Admission tickets to the Accademia Gallery can be purchased directly from the ticket office or online to avoid queues. Reductions are available for 18 to 25 year olds, while admission is free for children under the age of 18, the disabled with an accompanying person, tour guides, teachers and students from the academies of fine arts, journalists, and other categories as defined by the Ministry of Cultural Heritage. Please note that the ticket office closes 30 minutes before closing time.
There are several ticket options: standard, priority access and audioguide.
If you plan to visit the Uffizi in addition to the Accademia Gallery, consider buying a combined ticket that includes both so you can save on the overall cost of admission.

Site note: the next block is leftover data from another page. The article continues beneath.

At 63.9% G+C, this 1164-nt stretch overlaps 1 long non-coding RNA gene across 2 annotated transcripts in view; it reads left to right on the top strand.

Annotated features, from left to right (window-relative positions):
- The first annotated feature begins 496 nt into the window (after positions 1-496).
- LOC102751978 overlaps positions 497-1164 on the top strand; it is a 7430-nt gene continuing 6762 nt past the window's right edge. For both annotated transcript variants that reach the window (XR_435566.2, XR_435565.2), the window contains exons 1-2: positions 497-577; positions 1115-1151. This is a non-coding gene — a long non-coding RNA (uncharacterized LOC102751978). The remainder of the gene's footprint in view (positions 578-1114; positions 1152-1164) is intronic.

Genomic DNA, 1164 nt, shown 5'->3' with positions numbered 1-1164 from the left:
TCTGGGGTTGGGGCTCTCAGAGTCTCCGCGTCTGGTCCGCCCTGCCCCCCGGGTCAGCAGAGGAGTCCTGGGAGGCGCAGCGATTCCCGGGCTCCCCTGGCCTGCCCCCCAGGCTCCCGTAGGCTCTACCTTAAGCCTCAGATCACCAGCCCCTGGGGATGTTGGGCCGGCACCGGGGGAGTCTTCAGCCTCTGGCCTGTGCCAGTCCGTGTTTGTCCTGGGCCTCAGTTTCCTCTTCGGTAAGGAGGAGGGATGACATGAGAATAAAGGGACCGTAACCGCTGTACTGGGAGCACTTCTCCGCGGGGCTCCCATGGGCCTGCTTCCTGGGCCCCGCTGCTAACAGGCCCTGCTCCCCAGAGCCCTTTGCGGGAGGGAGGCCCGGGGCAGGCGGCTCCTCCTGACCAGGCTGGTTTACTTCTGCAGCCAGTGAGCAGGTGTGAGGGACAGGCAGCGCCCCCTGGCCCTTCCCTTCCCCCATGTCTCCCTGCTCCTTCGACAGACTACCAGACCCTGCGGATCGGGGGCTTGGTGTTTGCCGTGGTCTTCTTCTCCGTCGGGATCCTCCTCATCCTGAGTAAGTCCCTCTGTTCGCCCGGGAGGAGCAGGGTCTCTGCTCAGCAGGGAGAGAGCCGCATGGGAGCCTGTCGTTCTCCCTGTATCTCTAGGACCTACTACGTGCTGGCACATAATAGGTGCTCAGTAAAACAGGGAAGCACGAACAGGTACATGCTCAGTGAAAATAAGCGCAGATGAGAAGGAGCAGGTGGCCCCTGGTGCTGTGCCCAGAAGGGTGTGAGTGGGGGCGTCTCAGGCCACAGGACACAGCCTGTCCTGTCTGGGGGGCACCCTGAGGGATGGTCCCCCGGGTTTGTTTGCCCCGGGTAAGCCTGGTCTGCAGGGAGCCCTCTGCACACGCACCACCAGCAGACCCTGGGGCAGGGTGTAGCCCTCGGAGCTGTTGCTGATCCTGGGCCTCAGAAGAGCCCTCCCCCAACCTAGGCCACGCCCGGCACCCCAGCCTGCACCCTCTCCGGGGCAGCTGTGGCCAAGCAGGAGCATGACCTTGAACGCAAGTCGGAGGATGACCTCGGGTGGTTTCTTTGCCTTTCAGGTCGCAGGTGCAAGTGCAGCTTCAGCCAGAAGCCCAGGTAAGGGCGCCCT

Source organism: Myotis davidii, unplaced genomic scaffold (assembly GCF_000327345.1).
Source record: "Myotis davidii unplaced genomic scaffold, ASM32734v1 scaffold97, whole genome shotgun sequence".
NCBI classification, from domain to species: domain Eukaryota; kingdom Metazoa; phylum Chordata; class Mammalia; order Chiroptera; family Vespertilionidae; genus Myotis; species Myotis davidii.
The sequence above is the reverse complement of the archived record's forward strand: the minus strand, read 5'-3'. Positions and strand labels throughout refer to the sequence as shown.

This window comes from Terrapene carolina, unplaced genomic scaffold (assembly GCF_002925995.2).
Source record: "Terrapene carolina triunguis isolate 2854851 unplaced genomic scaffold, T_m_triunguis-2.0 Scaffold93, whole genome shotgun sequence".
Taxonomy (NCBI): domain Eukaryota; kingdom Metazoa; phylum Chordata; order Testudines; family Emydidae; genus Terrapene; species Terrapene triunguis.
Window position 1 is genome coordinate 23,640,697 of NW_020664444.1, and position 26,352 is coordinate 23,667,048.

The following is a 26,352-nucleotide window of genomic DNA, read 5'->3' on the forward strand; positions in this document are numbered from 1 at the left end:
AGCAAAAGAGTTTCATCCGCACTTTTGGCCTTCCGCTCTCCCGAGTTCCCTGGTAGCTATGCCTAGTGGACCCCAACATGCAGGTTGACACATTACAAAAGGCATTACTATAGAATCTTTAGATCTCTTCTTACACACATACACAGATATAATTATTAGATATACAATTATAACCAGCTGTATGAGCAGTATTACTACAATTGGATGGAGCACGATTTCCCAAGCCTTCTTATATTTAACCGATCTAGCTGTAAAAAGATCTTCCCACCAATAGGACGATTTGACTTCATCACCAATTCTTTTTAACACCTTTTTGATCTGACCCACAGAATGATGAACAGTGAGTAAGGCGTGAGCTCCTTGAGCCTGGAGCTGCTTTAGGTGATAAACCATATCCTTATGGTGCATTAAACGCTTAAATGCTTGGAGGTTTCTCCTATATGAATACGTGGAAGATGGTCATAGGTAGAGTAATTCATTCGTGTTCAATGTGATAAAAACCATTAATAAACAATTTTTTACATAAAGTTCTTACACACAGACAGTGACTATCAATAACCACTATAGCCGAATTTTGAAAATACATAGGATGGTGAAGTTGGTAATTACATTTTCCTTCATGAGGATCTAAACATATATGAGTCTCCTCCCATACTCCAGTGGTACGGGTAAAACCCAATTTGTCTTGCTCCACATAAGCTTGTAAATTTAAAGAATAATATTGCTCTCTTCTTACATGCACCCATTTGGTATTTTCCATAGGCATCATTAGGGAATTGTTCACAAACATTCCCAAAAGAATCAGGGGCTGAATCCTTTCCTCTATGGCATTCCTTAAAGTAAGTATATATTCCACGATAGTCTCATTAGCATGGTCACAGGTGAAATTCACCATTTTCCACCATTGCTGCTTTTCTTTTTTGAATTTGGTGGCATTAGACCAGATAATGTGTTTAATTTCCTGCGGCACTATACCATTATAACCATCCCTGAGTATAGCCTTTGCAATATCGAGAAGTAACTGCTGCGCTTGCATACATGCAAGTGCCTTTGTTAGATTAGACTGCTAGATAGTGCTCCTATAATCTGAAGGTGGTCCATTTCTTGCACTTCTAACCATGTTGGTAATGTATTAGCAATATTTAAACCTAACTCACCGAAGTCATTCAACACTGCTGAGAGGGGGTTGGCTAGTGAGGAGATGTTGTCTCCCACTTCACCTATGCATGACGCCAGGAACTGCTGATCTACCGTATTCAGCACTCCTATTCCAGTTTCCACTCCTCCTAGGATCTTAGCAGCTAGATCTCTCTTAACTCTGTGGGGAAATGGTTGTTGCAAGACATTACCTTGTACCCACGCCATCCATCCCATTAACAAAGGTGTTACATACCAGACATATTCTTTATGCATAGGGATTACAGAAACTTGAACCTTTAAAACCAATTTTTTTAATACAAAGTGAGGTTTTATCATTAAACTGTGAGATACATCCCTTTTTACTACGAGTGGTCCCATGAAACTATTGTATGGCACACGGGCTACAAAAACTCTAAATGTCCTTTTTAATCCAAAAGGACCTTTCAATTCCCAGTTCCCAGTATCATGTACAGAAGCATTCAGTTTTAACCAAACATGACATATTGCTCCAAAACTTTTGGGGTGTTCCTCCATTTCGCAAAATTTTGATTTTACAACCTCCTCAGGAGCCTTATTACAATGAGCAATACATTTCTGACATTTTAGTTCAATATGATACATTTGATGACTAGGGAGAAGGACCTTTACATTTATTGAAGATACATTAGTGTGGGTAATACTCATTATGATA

The museum does not organise guided tours, however it is possible to take part in private tours or group tours, organised by experienced Florentine guides, which will allow you to enjoy the museum from a different perspective. There are many tours of the Accademia Gallery: choose your favourite by researching online, evaluating elements such as your budget, the time needed for the visit and the professionalism of the guide.
The Accademia Gallery is one of the most beautiful and interesting museums in Florence: follow these tips to make the most of your day.
The curious name of the museum derives from its foundation: in fact, in 1784 Grand Duke Pietro Leopoldo of Lorraine founded the Accademia di Belle Arti, an institution that brought together present and past institutions, such as the Accademia delle arti e del disegno founded by Cosimo I almost 200 years earlier.